(Debate, 11 October 2016, Legislative Assembly, NSW Parliament)
The Sydney electorate has significant social housing communities with estates in Woolloomooloo, Pyrmont, Darlinghurst and Millers Point (although it is diminishing in Millers Point). Before the last election, I also represented social housing communities in Surry Hills, Chippendale and Ultimo.
Stable low-cost housing is vital to people on very low incomes, especially those with a mental illness, drug and alcohol problem, suffering from trauma and abuse, and prisoners released back in the community. Providing a stable home to someone who is disadvantaged, frail or vulnerable can help that person: get back on their feet; break the cycle of disadvantage; get needed treatment for health, mental health, drugs and alcohol problems; avoid a life of crime; or simply feel safe and secure.
Social and affordable housing is a vital government service and I welcome the new opportunities that the Social and Affordable Housing NSW Fund Bill will create for new social and affordable homes.
The bill establishes the Social and Affordable Housing Fund that the government will finance through returns from $1.1 billion worth of investments to use on innovative projects that deliver new social and affordable homes.
Funding will go to consortia of community housing providers, financiers, developers, land owners and other non-government organisations providing social and affordable housing, to bridge the gap between costs and returns, helping to attract new investment in housing outside of government.
Legislating the fund will ensure this new investment goes to social and affordable housing in the future, as opposed to consolidated revenue, with any change requiring an act of parliament.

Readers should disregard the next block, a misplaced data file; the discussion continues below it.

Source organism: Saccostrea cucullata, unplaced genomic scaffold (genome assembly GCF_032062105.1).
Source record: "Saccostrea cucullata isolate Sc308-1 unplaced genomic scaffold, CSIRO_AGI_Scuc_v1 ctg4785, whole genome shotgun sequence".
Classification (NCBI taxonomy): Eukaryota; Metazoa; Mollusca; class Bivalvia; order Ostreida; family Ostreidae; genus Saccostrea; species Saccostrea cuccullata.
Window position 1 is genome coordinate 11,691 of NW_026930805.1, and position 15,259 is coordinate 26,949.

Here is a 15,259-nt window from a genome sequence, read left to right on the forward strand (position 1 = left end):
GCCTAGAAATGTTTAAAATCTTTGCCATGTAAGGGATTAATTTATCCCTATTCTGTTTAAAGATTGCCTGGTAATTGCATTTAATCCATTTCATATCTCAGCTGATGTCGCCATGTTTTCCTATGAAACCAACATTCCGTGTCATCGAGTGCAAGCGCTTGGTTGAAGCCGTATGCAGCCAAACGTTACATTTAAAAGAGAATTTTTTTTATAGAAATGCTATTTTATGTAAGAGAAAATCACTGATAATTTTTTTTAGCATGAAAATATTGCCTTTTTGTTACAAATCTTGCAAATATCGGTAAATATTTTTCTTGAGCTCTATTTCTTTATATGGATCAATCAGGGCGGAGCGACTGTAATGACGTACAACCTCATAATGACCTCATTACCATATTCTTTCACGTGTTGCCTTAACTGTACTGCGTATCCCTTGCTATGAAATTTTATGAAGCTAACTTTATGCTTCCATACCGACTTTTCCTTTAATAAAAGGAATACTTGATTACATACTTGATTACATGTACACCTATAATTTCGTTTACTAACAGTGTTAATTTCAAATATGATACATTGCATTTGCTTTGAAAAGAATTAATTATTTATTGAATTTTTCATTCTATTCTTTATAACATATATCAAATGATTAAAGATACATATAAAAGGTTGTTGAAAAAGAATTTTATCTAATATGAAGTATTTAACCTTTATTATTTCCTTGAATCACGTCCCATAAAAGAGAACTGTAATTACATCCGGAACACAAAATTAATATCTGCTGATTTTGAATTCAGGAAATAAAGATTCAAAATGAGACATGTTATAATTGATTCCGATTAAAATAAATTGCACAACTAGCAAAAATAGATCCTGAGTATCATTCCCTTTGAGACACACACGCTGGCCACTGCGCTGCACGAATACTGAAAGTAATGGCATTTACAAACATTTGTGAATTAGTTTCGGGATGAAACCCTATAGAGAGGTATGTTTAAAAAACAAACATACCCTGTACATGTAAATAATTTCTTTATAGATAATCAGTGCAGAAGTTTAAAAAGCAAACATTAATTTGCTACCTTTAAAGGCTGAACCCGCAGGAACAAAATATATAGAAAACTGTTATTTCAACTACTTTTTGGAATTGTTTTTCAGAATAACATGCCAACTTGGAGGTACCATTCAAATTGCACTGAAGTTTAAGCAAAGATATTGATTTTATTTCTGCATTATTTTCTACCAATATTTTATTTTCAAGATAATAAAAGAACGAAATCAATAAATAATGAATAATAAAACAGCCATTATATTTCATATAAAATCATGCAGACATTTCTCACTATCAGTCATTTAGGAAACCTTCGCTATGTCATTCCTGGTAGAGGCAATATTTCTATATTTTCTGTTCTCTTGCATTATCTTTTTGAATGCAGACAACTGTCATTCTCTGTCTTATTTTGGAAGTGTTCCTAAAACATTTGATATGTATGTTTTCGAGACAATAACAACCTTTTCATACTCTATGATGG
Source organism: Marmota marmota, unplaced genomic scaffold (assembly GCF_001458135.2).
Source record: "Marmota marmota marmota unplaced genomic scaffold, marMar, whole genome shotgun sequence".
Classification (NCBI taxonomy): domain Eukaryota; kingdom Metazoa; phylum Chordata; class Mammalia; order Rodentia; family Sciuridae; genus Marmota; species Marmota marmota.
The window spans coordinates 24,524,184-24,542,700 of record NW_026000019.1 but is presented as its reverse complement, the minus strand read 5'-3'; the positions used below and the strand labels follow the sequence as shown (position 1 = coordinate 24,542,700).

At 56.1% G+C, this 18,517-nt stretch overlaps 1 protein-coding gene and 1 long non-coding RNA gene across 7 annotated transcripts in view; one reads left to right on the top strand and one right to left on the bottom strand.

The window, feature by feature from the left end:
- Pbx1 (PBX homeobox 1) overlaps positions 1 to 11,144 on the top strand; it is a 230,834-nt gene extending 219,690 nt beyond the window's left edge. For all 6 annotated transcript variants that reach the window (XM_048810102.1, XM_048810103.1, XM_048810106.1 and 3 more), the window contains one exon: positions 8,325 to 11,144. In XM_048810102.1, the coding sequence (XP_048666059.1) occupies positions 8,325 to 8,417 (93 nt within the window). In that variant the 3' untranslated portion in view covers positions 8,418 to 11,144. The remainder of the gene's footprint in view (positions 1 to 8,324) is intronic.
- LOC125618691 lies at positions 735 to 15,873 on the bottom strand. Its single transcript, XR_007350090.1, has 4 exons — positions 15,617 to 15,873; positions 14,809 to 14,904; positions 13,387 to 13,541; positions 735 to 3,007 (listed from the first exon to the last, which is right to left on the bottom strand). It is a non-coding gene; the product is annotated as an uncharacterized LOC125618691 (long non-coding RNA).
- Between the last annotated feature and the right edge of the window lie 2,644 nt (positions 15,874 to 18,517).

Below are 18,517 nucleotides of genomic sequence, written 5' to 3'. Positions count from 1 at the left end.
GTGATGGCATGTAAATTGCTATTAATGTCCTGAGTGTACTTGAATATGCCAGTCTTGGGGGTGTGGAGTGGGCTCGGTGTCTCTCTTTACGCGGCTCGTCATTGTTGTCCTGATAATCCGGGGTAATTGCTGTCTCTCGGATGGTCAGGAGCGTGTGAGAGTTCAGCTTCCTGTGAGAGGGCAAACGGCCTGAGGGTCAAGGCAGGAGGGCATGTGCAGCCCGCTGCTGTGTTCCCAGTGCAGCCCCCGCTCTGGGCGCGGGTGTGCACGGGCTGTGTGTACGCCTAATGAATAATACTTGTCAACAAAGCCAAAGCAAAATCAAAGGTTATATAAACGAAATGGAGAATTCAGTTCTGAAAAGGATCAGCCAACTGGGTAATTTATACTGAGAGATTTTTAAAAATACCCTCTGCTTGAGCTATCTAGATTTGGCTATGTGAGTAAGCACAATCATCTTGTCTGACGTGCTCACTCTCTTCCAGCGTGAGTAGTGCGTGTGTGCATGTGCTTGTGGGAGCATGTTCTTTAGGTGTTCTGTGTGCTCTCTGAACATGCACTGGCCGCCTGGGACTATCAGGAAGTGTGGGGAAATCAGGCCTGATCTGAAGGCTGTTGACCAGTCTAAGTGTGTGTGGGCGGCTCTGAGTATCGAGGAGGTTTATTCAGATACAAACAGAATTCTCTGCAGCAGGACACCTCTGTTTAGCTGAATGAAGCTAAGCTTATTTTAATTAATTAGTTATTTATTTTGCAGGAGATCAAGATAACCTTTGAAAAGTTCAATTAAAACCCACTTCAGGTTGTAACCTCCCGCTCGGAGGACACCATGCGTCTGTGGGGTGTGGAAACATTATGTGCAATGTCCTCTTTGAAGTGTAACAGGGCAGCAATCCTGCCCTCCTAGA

The Social and Affordable Housing Fund is the main growth fund for social housing in this state, with Family and Community Services housing budgets generally focussed on management of housing over expanding stock.
Even the Communities Plus program which aims to produce around 6,000 new social housing dwellings by redeveloping the Land and Housing Corporation’s existing land, is financed by mixed-tenure and increased densities, not new money.
I strongly welcome the new investment into what is often an overlooked government function.
The bill provides for appropriation of the fund from future state budgets and I expect it will need regular top ups to finance new dwellings on an ongoing basis. While an excellent start, we will need more than the 3,000 new dwellings that will come out of the first round of funding given housing has been neglected by successive governments for so long.
The Fund is being financed from revenue from investment by the Treasury Corporation. I suggest the Treasurer consider other sources, such as a budget appropriation. For example, an appropriation of $800 million every 10 years for the delivery of around 2,000 extra dwellings annually could achieve 20,000 new dwellings over a 10-year period. As well, the Treasurer could review the purposes for which money from the government’s Waratah Bonds are used, since these are currently limited to funding infrastructure projects.
Much of the success of this fund is outside the framework of the legislation and will rely on government implementation policies and procedures.
I understand the government will take a flexible approach and is willing to support newly constructed homes, existing dwellings or redevelopments, as long as an increase in social and affordable housing stock is achieved, with a minimum of 500 dwellings for metropolitan projects. I understand that a mix of tenure can be supported provided at least 70 per cent of additional stock is social housing.
Importantly Community Housing Providers will be expected to focus on tenant management to help tenants achieve their potential, which for some may include being able to earn enough to secure long term private accommodation.
Security of tenure is one of the biggest concerns for tenants and funding contracts will end after 25 years after which properties can be sold or transferred to the private rental market. I understand that this reduces the risk for private investment and that the intention is to encourage consortia to reapply for contracts after they cease, however many tenants will be concerned about their future as the end of a contract for their home approaches.
I ask the government to establish strong safeguards that ensure tenants are kept informed about their future tenancies and that if they must leave their home, that they are provided with similar housing within their communities.
In closing, I congratulate the government on investing in new social and affordable housing stock and for encouraging an innovative approach to addressing the long waiting list for social housing. I support the bill.
See Handsard for Bill and full debate HERE.